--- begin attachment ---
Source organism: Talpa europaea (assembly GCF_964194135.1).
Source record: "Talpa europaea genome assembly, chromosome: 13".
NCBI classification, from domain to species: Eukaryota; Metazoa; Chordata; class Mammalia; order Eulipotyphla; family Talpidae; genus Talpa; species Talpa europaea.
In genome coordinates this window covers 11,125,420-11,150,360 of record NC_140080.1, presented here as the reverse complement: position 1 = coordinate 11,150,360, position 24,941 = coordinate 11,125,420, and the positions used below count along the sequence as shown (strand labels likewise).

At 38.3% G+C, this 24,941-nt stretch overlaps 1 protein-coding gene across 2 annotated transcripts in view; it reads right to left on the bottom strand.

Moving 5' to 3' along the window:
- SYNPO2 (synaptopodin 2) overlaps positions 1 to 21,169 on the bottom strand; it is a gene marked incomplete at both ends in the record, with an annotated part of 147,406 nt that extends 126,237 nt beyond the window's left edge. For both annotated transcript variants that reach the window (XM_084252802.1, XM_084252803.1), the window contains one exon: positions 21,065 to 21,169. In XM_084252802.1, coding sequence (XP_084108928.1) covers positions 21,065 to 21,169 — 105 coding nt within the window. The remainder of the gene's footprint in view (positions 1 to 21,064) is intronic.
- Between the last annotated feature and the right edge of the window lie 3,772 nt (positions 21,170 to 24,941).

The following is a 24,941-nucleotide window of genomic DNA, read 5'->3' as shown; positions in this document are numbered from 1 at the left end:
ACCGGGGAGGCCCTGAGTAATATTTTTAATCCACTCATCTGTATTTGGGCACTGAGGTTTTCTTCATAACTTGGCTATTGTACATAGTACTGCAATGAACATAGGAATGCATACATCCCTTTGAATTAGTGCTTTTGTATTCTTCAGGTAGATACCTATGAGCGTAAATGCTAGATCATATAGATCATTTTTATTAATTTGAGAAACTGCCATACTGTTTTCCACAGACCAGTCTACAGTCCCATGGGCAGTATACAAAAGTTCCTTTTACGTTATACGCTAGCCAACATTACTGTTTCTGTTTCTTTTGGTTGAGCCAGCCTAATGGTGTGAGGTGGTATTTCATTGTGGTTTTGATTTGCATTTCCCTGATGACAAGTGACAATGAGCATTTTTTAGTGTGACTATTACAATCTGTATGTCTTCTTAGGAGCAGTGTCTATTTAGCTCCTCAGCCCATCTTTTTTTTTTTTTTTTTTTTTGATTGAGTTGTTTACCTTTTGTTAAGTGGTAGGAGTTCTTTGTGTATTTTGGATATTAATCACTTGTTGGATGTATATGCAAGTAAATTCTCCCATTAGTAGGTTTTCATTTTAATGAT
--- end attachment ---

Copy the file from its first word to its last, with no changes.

Source organism: Talpa europaea (assembly GCF_964194135.1).
Source record: "Talpa europaea genome assembly, chromosome: 13".
NCBI classification, from domain to species: Eukaryota; Metazoa; Chordata; class Mammalia; order Eulipotyphla; family Talpidae; genus Talpa; species Talpa europaea.
In genome coordinates this window covers 11,125,420-11,150,360 of record NC_140080.1, presented here as the reverse complement: position 1 = coordinate 11,150,360, position 24,941 = coordinate 11,125,420, and the positions used below count along the sequence as shown (strand labels likewise).

At 38.3% G+C, this 24,941-nt stretch overlaps 1 protein-coding gene across 2 annotated transcripts in view; it reads right to left on the bottom strand.

Moving 5' to 3' along the window:
- SYNPO2 (synaptopodin 2) overlaps positions 1 to 21,169 on the bottom strand; it is a gene marked incomplete at both ends in the record, with an annotated part of 147,406 nt that extends 126,237 nt beyond the window's left edge. For both annotated transcript variants that reach the window (XM_084252802.1, XM_084252803.1), the window contains one exon: positions 21,065 to 21,169. In XM_084252802.1, coding sequence (XP_084108928.1) covers positions 21,065 to 21,169 — 105 coding nt within the window. The remainder of the gene's footprint in view (positions 1 to 21,064) is intronic.
- Between the last annotated feature and the right edge of the window lie 3,772 nt (positions 21,170 to 24,941).

The following is a 24,941-nucleotide window of genomic DNA, read 5'->3' as shown; positions in this document are numbered from 1 at the left end:
ACCGGGGAGGCCCTGAGTAATATTTTTAATCCACTCATCTGTATTTGGGCACTGAGGTTTTCTTCATAACTTGGCTATTGTACATAGTACTGCAATGAACATAGGAATGCATACATCCCTTTGAATTAGTGCTTTTGTATTCTTCAGGTAGATACCTATGAGCGTAAATGCTAGATCATATAGATCATTTTTATTAATTTGAGAAACTGCCATACTGTTTTCCACAGACCAGTCTACAGTCCCATGGGCAGTATACAAAAGTTCCTTTTACGTTATACGCTAGCCAACATTACTGTTTCTGTTTCTTTTGGTTGAGCCAGCCTAATGGTGTGAGGTGGTATTTCATTGTGGTTTTGATTTGCATTTCCCTGATGACAAGTGACAATGAGCATTTTTTAGTGTGACTATTACAATCTGTATGTCTTCTTAGGAGCAGTGTCTATTTAGCTCCTCAGCCCATCTTTTTTTTTTTTTTTTTTTTTGATTGAGTTGTTTACCTTTTGTTAAGTGGTAGGAGTTCTTTGTGTATTTTGGATATTAATCACTTGTTGGATGTATATGCAAGTAAATTCTCCCATTAGTAGGTTTTCATTTTAATGAT